We got some chickens.
"What?" you say.
I mean, Who doesn't like eggs? No, we're not going to eat the chickens - I mean they're gonna have names and everything. I certainly am not looking forward to telling Simone that "Gladys" went to the big coop in the sky.
So we got some chickens, 3 in fact. I believe the breed is "Buf Orphington." Mary actually picked up 11, eight were for a friend who couldn't make it to the store the day the chicks arrived.
Mary has been wanting chickens for quite a while - I never fully understood the attraction, but now that we have them, I'm getting pretty stoked. We'll get eggs, probably over a dozen a week once they get going (next year, they'll reach laying age right when winter starts to set in and egg production drops). And they'll turn all our kitchen scraps into nice fertilizer. Plus we'll get some friendly pets to follow us around the yard.
Currently, they're living in a big Tupperware bin, eating, drinking, sleeping, cheeping. They're a hoot (guess that'd make them owls). Simone loves to say "hi" to the chicks.
Longer term, they'll obviously grow out of the Tupperware bin, heck at this rate they'll probably be too large for the bin in another two or three weeks. In the first two weeks they've at least tripled in size. They've transformed from cute little fuzzy balls into mangy-looking small chickens. Why are they mangy looking? Their feathers are coming in, and the initial feathers aren't completely full - they kind of look like what you would get when putting a pinata together.
So what do chickens live in? A coop of course! Where do you get a coop? You can buy them... Or you can make them.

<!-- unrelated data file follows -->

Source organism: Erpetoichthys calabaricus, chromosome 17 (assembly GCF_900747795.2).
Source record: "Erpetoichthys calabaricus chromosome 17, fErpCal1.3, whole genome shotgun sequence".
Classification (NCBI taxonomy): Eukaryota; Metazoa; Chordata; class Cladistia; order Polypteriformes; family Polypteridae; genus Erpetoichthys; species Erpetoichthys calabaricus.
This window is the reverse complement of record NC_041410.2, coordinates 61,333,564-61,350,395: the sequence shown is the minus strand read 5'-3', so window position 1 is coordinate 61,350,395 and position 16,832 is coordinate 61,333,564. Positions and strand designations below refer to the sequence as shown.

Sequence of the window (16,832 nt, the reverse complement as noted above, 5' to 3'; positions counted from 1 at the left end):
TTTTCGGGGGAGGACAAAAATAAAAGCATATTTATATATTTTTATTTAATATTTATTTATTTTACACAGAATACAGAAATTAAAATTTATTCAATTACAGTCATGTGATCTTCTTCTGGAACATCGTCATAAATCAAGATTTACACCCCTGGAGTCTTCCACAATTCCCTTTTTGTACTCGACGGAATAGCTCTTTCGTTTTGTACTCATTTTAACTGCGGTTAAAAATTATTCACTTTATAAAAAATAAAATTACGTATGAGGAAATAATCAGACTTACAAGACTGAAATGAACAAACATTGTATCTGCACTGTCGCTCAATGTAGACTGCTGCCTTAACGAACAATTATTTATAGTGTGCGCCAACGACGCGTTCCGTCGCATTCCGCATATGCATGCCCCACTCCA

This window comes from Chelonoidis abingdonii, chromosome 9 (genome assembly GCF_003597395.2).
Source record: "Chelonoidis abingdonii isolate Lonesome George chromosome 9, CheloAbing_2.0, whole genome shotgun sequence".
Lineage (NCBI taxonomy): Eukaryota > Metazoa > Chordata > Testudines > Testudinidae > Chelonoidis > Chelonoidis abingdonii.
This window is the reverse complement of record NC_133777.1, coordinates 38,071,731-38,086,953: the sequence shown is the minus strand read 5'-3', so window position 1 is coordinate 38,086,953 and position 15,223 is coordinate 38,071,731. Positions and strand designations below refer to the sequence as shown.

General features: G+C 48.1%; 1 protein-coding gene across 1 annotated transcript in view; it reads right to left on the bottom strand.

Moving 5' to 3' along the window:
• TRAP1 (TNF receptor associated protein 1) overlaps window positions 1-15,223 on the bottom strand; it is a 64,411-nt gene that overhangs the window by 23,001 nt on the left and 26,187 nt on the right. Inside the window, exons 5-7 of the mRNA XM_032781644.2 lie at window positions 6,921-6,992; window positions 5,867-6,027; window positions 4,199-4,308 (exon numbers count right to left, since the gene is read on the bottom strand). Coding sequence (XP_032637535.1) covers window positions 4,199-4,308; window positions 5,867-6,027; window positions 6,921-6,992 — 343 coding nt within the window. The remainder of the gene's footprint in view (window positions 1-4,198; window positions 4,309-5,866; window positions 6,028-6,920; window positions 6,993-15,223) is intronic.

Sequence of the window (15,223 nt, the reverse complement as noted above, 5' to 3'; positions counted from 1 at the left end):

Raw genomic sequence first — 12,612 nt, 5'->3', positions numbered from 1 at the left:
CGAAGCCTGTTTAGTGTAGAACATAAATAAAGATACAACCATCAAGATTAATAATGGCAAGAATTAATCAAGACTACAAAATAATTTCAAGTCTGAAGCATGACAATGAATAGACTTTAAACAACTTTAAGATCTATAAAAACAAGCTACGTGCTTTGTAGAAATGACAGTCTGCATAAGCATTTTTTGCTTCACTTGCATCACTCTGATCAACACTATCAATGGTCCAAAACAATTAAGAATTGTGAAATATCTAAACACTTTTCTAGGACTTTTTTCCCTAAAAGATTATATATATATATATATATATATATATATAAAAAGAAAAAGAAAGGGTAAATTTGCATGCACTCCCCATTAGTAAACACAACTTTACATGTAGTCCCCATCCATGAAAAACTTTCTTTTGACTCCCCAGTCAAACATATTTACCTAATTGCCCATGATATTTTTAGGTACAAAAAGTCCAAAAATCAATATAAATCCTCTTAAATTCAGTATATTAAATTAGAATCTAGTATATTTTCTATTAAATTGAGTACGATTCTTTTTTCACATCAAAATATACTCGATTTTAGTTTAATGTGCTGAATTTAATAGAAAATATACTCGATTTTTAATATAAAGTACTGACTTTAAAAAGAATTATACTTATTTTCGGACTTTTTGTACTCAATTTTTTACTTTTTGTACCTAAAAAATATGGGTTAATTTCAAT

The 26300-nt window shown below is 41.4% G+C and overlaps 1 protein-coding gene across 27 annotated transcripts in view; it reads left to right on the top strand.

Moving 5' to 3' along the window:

Being the handyman I am, we chose the decision to make one.
There are all sorts of different variations, but none quite fit what we wanted, namely bigger than small, with storage underneath for the bags of food and bedding.
Perhaps at some point I'll put up the plans (it was disappointing to see the lack of detailed plans available on the web). But the basic plan is a 3'x5' base, the bottom vertical 3 feet is storage, and above that is a floor for the chickens. We bought a linoleum remnant and are putting that down to ease cleanup after the chickens.
Here are some pictures of progress so far, Simone helped quite a bit.
The base and the initial frames for the walls. The whole thing will sit on those cinder blocks you see on the right.
Simone sitting in the framing for the storage door. She's making sure everything is square.
Simone is verifying all the screws have the same number of threads, and the threads all go in the same direction (nice to be sure which direction to turn the screwdriver).
Finally you can see the overall framework, including the roof line. I'll be trimming the the vertical and roof beams appropriately this coming weekend.
And here are the chickens:
This is all 11, ours are the yellow ones. See how small they are compared to the feeder?
At age 3 days (well, one week? dunno, this is three days after we got them).
And here they are after two weeks at home, notice they're about the same size as the feeder now. They let you scratch their chest now if you're real gentle.